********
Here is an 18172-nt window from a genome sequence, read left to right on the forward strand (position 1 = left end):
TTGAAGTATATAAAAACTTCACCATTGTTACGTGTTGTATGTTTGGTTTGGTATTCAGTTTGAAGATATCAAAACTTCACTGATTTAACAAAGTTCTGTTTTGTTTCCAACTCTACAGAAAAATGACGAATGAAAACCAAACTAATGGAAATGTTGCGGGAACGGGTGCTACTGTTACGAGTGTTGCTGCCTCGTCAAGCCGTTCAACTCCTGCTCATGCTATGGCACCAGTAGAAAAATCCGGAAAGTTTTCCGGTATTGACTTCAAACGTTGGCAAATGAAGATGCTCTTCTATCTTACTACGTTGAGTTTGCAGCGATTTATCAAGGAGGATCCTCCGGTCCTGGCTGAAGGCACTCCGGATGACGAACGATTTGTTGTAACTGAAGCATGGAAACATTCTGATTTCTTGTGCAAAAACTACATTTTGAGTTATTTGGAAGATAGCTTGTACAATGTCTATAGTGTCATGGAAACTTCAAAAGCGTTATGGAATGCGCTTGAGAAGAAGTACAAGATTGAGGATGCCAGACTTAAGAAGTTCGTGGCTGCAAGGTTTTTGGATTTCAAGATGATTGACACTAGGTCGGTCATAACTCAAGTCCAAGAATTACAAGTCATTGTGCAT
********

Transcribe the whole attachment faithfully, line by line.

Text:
Here is an 18172-nt window from a genome sequence, read left to right on the forward strand (position 1 = left end):
TTGAAGTATATAAAAACTTCACCATTGTTACGTGTTGTATGTTTGGTTTGGTATTCAGTTTGAAGATATCAAAACTTCACTGATTTAACAAAGTTCTGTTTTGTTTCCAACTCTACAGAAAAATGACGAATGAAAACCAAACTAATGGAAATGTTGCGGGAACGGGTGCTACTGTTACGAGTGTTGCTGCCTCGTCAAGCCGTTCAACTCCTGCTCATGCTATGGCACCAGTAGAAAAATCCGGAAAGTTTTCCGGTATTGACTTCAAACGTTGGCAAATGAAGATGCTCTTCTATCTTACTACGTTGAGTTTGCAGCGATTTATCAAGGAGGATCCTCCGGTCCTGGCTGAAGGCACTCCGGATGACGAACGATTTGTTGTAACTGAAGCATGGAAACATTCTGATTTCTTGTGCAAAAACTACATTTTGAGTTATTTGGAAGATAGCTTGTACAATGTCTATAGTGTCATGGAAACTTCAAAAGCGTTATGGAATGCGCTTGAGAAGAAGTACAAGATTGAGGATGCCAGACTTAAGAAGTTCGTGGCTGCAAGGTTTTTGGATTTCAAGATGATTGACACTAGGTCGGTCATAACTCAAGTCCAAGAATTACAAGTCATTGTGCAT